One of the most significant protest campaigns of the civil rights era, the lunch counter sit-in movement began on February 1, 1960, when four African-American college students sat down at the whites-only lunch counter of the Woolworth store in Greensboro, North Carolina. Refused service, they sat quietly until the store closed. They continued their protest on the following days, each day joined by more students. In just weeks, lunch counter sit-ins were taking place across the South. The sit-in movement energized and transformed the struggle for racial equality, setting in motion a chain of events that would culminate in the Civil Rights Act of 1964, which banned racial discrimination in public accommodations nationwide.
Legal historian Christopher Schmidt, co-director of Chicago-Kent’s Institute on the Supreme Court of the United States, tells the story of the lunch counter protests of 1960 and the national debate they sparked over the meaning of the constitutional right of all Americans to equal protection of the laws in his new book, The Sit-Ins: Protest and Legal Change in the Civil Rights Era, published in March 2018 by the University of Chicago Press.
Schmidt describes how the sit-ins presented a series of underappreciated legal dilemmas—about the meaning of the Constitution, the capacity of legal institutions to remedy different forms of injustice, and the relationship between legal reform and social change. His book invites a broader understanding of how Americans contest and construct the meaning of their Constitution.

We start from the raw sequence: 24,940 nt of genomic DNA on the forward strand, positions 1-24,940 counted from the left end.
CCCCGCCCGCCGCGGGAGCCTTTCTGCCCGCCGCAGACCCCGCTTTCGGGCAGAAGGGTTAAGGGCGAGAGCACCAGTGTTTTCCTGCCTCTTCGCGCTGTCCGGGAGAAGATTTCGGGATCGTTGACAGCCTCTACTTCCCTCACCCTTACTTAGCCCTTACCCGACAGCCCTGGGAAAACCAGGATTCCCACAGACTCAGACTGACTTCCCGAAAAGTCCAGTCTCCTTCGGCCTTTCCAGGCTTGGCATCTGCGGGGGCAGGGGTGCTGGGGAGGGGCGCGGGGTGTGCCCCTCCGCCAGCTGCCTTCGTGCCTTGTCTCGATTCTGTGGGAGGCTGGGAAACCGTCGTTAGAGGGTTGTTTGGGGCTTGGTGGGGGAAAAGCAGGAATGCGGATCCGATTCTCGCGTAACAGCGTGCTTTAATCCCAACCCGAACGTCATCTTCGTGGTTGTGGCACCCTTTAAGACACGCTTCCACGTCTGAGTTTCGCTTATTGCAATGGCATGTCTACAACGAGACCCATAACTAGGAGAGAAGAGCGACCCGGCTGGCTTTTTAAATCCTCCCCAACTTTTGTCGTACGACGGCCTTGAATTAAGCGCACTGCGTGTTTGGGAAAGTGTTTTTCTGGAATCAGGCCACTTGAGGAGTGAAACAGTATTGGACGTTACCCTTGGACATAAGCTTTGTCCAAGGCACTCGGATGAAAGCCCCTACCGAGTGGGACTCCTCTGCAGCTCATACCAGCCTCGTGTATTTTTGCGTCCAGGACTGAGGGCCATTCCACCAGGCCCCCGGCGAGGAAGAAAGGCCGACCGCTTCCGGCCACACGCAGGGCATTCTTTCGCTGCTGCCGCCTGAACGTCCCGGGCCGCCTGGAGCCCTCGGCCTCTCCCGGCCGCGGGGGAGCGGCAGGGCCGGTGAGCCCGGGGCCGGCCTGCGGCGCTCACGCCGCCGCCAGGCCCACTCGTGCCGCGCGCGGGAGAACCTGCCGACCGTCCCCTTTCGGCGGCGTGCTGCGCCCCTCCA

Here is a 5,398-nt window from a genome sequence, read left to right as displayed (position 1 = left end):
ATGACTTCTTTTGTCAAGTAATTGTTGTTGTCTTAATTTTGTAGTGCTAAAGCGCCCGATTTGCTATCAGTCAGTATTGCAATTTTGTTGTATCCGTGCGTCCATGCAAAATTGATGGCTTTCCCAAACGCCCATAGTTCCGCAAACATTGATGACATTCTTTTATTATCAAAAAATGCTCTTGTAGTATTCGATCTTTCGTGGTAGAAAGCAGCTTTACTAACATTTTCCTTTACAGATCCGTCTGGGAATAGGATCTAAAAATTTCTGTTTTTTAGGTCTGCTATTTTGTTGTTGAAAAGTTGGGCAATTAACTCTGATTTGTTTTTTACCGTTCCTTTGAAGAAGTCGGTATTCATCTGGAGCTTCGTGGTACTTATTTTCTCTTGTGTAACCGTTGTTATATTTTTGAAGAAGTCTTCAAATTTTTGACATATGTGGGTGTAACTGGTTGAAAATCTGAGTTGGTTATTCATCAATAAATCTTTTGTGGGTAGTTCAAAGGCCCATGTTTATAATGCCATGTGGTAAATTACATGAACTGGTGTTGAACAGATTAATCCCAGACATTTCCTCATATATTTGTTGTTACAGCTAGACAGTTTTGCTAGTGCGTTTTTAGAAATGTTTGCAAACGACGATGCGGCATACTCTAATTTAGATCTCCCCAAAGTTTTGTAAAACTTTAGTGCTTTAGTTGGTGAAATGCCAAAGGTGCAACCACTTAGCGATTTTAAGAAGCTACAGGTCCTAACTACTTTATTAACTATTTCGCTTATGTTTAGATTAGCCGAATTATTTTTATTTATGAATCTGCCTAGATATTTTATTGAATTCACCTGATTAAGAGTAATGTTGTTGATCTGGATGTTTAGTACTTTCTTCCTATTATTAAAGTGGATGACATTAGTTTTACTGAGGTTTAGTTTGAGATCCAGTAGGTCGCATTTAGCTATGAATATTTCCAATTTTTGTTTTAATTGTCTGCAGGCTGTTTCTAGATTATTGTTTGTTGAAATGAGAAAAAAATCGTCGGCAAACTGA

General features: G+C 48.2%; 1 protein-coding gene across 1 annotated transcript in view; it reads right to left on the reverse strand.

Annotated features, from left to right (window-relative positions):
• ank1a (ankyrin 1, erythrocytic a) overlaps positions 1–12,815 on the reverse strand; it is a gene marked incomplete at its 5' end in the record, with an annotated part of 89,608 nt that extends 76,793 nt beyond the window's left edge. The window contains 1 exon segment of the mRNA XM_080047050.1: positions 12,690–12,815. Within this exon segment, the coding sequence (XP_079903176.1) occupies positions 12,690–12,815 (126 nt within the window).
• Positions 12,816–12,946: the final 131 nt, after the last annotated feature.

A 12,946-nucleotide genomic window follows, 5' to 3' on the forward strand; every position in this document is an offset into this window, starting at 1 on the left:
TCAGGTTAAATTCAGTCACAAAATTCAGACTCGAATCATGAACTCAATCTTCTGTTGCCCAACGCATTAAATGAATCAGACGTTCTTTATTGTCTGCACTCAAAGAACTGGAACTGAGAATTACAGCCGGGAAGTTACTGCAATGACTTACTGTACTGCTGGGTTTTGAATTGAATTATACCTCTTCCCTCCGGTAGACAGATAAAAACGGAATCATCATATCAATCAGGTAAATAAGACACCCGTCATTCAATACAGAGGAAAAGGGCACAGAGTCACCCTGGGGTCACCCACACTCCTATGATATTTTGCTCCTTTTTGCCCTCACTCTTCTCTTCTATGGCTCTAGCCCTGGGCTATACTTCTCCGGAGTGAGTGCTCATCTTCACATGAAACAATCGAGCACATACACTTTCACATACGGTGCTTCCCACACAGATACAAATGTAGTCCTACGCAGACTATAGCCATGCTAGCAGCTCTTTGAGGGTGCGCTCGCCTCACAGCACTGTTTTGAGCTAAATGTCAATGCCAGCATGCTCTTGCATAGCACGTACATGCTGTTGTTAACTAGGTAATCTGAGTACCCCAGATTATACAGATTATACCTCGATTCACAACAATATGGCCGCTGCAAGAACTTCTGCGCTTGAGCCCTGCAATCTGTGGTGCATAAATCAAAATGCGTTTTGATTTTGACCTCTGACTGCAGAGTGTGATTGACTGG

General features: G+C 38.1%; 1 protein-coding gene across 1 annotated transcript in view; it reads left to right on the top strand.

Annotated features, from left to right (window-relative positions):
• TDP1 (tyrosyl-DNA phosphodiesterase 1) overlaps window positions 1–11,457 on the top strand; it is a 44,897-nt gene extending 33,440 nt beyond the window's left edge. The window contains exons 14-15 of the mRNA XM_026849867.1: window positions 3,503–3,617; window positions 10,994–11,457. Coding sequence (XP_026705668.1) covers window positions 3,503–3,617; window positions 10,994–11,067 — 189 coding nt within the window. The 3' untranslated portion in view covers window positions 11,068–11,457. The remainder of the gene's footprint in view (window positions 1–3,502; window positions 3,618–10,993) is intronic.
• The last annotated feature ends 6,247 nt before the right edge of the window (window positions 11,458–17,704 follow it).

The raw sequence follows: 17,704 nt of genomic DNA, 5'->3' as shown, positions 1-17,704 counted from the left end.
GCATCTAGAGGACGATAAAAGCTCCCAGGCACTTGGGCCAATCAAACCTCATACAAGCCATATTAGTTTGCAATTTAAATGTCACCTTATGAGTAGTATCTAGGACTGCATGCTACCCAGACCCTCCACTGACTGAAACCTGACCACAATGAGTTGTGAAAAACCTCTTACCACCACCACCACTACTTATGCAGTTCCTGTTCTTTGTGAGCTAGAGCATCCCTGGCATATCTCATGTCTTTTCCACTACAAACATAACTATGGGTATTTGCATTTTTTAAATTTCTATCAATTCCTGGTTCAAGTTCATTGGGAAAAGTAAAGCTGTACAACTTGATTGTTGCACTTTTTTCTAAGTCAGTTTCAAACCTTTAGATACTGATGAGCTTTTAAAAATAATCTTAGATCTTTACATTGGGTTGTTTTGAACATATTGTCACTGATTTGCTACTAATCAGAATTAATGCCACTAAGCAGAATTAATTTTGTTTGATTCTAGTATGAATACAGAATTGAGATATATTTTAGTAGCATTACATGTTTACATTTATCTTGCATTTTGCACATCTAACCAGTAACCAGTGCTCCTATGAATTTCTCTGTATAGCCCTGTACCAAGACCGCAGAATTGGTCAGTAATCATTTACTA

Michael Klarman of Harvard Law School describes The Sit-Ins as “thoroughly researched and convincingly argued” and “a model of the ‘new’ legal history.” Schmidt has written “the definitive legal treatment of the sit-in movement,” writes Dean Risa Goluboff of the University of Virginia Law School.
A member of the Chicago-Kent College of Law faculty since 2008, Schmidt teaches constitutional law, legal history, comparative constitutional law, and sports law. He is also a faculty fellow at the American Bar Foundation, where he serves as the editor of the peer-reviewed journal Law & Social Inquiry. He earned a J.D. from Harvard Law School, a Ph.D. in American studies from Harvard University, and a B.A. from Dartmouth College. Schmidt’s article “Divided by Law: The Sit-Ins and the Role of the Courts in the Civil Rights Movement” won the 2014 Association of American Law Schools’ Scholarly Papers Competition and the 2016 American Society for Legal History Surrency Prize.